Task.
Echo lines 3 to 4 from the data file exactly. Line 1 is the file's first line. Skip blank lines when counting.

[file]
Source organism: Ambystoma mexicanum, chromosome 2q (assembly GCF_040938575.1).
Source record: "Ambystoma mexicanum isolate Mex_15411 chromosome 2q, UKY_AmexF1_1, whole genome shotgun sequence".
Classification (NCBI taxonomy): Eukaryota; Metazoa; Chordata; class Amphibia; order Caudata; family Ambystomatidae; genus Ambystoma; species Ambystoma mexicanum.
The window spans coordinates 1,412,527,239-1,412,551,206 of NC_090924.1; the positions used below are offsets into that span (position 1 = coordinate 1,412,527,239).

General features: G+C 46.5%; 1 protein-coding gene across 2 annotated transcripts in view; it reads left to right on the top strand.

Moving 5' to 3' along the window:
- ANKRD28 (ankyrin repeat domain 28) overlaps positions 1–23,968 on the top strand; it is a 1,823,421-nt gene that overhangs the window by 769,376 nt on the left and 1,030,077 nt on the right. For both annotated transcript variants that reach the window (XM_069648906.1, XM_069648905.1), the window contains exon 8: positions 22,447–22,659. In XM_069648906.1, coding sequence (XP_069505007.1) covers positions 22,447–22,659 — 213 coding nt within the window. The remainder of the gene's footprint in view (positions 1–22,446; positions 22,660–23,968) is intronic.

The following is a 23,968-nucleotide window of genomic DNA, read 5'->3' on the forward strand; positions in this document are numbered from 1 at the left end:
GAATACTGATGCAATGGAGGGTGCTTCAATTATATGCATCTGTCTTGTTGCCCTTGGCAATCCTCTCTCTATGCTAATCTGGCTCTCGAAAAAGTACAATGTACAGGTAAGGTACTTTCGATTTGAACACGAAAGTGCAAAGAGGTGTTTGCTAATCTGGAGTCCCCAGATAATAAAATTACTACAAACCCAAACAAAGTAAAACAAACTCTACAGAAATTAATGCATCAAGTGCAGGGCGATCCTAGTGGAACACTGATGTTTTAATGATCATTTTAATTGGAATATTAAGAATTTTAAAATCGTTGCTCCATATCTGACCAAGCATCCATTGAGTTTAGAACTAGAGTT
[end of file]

Classification (NCBI taxonomy): Eukaryota; Metazoa; Chordata; class Amphibia; order Caudata; family Ambystomatidae; genus Ambystoma; species Ambystoma mexicanum.
The window spans coordinates 1,412,527,239-1,412,551,206 of NC_090924.1; the positions used below are offsets into that span (position 1 = coordinate 1,412,527,239).